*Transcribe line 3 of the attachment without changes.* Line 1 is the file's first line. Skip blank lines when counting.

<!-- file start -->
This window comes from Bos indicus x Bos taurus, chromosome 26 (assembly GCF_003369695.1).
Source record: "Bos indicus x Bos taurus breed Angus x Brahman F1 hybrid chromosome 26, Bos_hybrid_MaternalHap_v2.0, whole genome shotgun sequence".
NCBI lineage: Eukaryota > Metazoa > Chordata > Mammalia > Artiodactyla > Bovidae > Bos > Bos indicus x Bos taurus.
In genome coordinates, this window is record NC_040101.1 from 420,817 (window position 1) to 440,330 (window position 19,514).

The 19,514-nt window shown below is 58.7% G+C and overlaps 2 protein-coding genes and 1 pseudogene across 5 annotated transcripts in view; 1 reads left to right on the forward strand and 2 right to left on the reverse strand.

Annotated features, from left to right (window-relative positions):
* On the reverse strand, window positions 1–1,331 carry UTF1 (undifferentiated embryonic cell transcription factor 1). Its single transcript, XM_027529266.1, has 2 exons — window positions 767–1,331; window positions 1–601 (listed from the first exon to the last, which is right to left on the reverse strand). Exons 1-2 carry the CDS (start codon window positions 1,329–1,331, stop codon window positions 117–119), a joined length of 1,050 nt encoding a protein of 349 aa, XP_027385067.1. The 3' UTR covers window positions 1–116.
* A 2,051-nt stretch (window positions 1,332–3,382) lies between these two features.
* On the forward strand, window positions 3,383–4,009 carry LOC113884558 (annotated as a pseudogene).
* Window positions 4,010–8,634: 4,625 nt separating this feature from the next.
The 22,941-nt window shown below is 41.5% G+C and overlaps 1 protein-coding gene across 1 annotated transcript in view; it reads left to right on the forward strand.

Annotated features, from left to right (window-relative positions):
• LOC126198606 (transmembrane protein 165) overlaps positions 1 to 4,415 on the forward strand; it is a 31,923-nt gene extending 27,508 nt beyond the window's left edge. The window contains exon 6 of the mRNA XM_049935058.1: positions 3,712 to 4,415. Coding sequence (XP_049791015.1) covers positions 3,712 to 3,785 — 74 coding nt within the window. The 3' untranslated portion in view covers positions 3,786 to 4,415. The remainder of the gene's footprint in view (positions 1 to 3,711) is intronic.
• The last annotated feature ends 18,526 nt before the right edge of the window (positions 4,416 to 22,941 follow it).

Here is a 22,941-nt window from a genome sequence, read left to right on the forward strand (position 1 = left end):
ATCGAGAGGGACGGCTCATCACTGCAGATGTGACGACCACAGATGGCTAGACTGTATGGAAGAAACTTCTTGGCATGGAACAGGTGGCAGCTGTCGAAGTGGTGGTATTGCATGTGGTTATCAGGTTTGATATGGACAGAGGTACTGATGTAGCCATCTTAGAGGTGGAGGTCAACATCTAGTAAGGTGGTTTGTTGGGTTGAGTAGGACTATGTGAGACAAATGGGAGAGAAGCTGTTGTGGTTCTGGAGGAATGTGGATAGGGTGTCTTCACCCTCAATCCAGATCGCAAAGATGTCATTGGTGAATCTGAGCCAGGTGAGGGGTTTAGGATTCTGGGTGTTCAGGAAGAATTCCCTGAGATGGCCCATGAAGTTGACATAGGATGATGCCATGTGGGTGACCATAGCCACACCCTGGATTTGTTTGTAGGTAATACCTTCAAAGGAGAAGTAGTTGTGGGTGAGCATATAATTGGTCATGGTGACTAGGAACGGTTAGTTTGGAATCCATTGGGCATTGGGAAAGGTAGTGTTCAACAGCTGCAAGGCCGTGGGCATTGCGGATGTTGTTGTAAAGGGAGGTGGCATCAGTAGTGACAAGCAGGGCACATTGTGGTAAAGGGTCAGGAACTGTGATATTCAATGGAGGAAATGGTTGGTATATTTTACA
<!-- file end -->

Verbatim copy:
NCBI lineage: Eukaryota > Metazoa > Chordata > Mammalia > Artiodactyla > Bovidae > Bos > Bos indicus x Bos taurus.